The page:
This last week started very slowly but steadily built to a stunning climax. Despite birds starting to arrive in East Anglia, Monday and Tuesday were a dead loss as work kept me from any birding at all. Free time arrived on Wednesday afternoon, so thinking there had to be something to find, I tried Corton a few miles away on the coast, a known migrant hot-spot. Sadly, it was decidedly cold, bird and weather-wise with a chill, grey murk hanging over land and sea. Migrants were distinctly thin on the ground, the only highlight being a flyover calling Tree Pipit.
Come Thursday, birds were pouring in to the north coast of the county but my few free hours were assigned to sorting out some sheep with the help of my husband. A flock of 6 Buzzards circling low over our wood, mewing loudly provided a welcome diversion as did a couple of Hobbies, an adult followed by a begging youngster. Having driven the ewe flock back out on to the marsh, there was at least time for a quick spin round. Walking along a reed-fringed dyke, a chat popped up in front of us. Stonechat said my husband Chris, as I called Whinchat. It turned out the 4 bird theory was in play and we were both right, with 2 Whinchats and 2 Stonechats flicking across the top of the reeds heading rapidly eastwards. It was hard to keep up with them but they eventually settled distantly using a dense reed margin and electricity wires as vantage points. Stonechats regularly winter on the marshes, but Whinchats are scarce visitors here so its always a pleasure to see one.
I was working Saturday morning so news of a Masked Shrike at Spurn had to be temporarily ignored but after lunch we drove north to join the "crowds" at Burnham Overy. We had missed the peak of the flood of migrants that had passed through here and the crowds of birders were actually quite small by the time we arrived at 2.30pm. Arriving at the bushes at the end of the boardwalk, we quickly caught up with 2 Red-breasted Flycatchers, and then walked east in to the dunes looking to see what else we could find. There were virtually no other birders here. Chris quickly located a third Red-breasted Flycatcher which obliging flew and promptly landed in full view in a bare bush right in front of me. We managed to find a few Garden Warblers, Redstart and Wheatears and were about to head westwards again when we noticed a solitary birder staring intently into a single bush with his camera poised. Chris remarked that he had been there for at least 20 minutes so we wandered nonchalantly over to investigate. It turned out the birder had been watching this particular bush for an hour and a half trying to get decent views of a Barred Warbler which was lurking within, apparently feeding on fallen berries on the ground. As we were about to join him in his vigil a large greyish warbler with whitish outer tail rocketed out of the bush in to a much denser and larger clump. Our quest for the Barred Warbler had seemingly suddenly got a lot harder. I took up station on one side, where there was a gap through to the middle of the clump, Chris on the other. Within minutes I spotted movement and the Barred Warbler skulked through the back of the gap but was out of view by the time Chris got round to me. He returned to his spot, I stayed at mine and again the Barred Warbler appeared and again Chris missed it. When this happened for a third time, this time with the Barred Warbler in full, glorious view, we swapped sides. Ironically, I had a brief glimpse on my (new) side but Chris quickly got decent views before the Barred warbler flipped out of the clump.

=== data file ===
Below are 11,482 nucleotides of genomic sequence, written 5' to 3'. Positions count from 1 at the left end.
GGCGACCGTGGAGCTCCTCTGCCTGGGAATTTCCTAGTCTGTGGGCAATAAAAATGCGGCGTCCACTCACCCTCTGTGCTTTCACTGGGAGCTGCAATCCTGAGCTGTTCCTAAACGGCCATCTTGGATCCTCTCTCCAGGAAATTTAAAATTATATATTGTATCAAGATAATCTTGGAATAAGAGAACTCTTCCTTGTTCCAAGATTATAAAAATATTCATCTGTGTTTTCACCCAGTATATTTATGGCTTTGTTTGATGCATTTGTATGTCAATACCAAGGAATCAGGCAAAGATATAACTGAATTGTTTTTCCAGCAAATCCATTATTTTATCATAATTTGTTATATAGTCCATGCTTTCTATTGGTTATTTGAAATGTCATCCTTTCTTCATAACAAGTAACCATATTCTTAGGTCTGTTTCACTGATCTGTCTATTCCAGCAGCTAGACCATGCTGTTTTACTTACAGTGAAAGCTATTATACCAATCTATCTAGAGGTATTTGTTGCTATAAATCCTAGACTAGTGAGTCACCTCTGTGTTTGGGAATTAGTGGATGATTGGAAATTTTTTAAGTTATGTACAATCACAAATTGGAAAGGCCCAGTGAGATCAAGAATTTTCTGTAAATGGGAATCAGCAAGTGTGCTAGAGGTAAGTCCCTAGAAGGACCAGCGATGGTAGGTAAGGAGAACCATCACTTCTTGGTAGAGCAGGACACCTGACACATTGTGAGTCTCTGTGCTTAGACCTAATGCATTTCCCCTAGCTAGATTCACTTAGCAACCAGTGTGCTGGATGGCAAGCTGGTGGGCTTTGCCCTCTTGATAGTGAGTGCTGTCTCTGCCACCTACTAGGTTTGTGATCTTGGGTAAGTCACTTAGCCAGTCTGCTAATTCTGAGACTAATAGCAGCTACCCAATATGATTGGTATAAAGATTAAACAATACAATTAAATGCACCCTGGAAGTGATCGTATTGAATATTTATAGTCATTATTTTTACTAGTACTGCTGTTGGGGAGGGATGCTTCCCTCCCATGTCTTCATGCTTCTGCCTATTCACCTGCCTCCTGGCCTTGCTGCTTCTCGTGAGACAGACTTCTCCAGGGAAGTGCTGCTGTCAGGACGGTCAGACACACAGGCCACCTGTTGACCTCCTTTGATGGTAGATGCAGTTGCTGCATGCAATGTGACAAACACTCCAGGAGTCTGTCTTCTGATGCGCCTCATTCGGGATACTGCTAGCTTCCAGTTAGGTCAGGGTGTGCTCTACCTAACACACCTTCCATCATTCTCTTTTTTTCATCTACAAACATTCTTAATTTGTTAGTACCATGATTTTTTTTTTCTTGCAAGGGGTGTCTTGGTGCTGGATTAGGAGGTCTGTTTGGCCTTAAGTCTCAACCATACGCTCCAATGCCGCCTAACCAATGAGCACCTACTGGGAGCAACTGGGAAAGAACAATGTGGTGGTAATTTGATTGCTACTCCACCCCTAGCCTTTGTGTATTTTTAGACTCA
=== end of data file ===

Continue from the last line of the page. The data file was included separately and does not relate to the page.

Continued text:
Sunday saw us getting up early and heading north again but this time on the long tedious drive up the A17 to Spurn. The Masked Shrike was in view distantly from the Well Field car park as we arrived, making me appreciate again the benefits of a zoom on a decent scope. It was clear there were many other migrants in the area and walking down the road to the sea wall we spent some time scanning a hedgerow. Birds just kept popping out one after the other including another RBF, Pied and Spotted Flycatchers, Redstart, Garden Warblers, Common and Lesser Whitethroats and Tree Sparrows.
Returning down the road we discovered a viewing area for the Shrike had been opened up. From here we had phenomenal close views as the Shrike worked its way up and back down the hedgerow towards us, a delightful bird, its long black white-edged tail recalling an overgrown Long-tailed Tit. I was able to try out my new phone-scoping adaptor with pleasing results.
I would have liked to spend longer in the area but having abandoned our children at home (although of an age to be legally abandoned) we left in the early afternoon to get home at a reasonable time. It was still a very satisfying half days birding and an excellent end to the week.